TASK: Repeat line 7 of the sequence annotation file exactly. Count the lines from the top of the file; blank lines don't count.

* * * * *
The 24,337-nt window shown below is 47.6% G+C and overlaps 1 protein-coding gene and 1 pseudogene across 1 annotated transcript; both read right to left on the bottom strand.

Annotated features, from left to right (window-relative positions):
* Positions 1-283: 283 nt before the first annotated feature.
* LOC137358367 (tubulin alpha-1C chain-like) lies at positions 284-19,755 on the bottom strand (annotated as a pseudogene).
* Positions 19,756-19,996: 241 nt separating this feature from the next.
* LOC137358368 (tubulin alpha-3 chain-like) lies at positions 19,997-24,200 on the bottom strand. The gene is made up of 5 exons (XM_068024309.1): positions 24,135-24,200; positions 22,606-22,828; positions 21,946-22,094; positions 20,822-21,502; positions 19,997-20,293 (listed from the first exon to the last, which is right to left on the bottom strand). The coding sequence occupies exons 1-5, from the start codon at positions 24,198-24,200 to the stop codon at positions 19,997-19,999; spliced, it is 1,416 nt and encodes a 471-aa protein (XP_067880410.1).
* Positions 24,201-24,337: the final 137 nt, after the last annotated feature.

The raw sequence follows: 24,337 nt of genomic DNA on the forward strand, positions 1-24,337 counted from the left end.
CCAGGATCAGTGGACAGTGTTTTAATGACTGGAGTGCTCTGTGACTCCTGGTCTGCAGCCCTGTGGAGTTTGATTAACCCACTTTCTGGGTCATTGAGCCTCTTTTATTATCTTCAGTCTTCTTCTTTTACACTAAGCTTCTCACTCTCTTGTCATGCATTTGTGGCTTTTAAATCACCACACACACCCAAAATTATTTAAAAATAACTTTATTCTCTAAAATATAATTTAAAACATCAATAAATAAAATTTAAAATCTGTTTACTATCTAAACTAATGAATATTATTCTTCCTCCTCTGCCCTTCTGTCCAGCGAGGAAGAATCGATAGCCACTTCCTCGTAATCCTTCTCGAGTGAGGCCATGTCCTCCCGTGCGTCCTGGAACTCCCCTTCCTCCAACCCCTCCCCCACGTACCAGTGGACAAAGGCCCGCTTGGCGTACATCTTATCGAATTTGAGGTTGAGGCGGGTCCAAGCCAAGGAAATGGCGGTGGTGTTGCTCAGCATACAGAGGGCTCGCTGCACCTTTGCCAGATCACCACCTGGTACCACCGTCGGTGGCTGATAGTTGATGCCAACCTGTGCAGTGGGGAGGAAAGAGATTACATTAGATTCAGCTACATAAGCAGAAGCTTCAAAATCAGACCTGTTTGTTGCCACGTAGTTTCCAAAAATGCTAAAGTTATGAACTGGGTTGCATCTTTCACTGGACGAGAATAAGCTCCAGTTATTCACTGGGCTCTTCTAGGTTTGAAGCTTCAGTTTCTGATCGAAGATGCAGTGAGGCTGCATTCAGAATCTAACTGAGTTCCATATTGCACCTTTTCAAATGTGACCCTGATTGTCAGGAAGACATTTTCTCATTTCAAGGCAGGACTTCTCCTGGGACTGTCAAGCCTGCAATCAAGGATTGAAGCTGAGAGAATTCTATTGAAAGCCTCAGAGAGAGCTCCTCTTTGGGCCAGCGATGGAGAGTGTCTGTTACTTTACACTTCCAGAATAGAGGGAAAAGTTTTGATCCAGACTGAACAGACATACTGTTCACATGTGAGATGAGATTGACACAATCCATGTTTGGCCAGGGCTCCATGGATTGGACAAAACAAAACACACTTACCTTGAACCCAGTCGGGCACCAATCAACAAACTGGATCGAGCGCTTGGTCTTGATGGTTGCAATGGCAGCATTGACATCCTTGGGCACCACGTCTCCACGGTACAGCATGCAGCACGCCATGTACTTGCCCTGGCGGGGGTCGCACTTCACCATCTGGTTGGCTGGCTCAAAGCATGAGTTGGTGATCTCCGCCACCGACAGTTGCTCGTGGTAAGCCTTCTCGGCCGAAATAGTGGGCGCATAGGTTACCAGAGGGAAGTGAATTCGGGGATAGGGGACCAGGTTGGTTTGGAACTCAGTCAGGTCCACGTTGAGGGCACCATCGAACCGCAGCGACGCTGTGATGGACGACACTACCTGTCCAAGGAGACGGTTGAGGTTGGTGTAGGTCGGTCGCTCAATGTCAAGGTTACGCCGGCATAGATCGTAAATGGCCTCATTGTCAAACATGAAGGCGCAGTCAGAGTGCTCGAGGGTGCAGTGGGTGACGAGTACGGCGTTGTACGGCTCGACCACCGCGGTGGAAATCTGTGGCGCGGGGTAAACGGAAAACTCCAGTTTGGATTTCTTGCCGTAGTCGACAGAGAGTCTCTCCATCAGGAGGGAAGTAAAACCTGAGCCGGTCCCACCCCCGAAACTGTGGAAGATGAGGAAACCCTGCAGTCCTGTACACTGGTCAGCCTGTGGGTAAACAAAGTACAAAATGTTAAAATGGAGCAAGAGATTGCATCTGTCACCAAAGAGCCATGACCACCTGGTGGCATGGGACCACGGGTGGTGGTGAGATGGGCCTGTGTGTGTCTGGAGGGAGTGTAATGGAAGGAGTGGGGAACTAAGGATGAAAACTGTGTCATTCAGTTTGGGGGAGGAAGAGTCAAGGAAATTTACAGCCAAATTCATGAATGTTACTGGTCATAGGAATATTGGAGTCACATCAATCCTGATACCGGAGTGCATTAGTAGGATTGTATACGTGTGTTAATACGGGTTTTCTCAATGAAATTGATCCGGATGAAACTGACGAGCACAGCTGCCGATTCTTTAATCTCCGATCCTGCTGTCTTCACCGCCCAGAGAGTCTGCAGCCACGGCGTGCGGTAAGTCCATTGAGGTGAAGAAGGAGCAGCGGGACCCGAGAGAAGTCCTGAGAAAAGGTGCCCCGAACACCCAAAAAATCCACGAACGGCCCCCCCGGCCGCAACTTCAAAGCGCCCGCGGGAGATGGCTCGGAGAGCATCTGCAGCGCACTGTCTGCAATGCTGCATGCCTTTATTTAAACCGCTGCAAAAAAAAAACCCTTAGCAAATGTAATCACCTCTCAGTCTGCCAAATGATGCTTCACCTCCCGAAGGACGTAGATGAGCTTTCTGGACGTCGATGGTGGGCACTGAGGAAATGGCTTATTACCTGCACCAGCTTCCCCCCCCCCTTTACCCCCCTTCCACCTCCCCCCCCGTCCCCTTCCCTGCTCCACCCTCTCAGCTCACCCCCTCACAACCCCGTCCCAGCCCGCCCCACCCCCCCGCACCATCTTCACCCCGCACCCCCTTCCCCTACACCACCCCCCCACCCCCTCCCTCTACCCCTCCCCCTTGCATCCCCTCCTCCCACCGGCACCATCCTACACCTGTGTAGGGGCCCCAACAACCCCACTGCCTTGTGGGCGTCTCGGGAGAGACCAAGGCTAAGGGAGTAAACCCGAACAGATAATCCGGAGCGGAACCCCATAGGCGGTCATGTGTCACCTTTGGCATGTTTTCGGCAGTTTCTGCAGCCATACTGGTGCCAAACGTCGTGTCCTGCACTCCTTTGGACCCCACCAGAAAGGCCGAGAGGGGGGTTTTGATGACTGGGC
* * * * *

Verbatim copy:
* Positions 24,201-24,337: the final 137 nt, after the last annotated feature.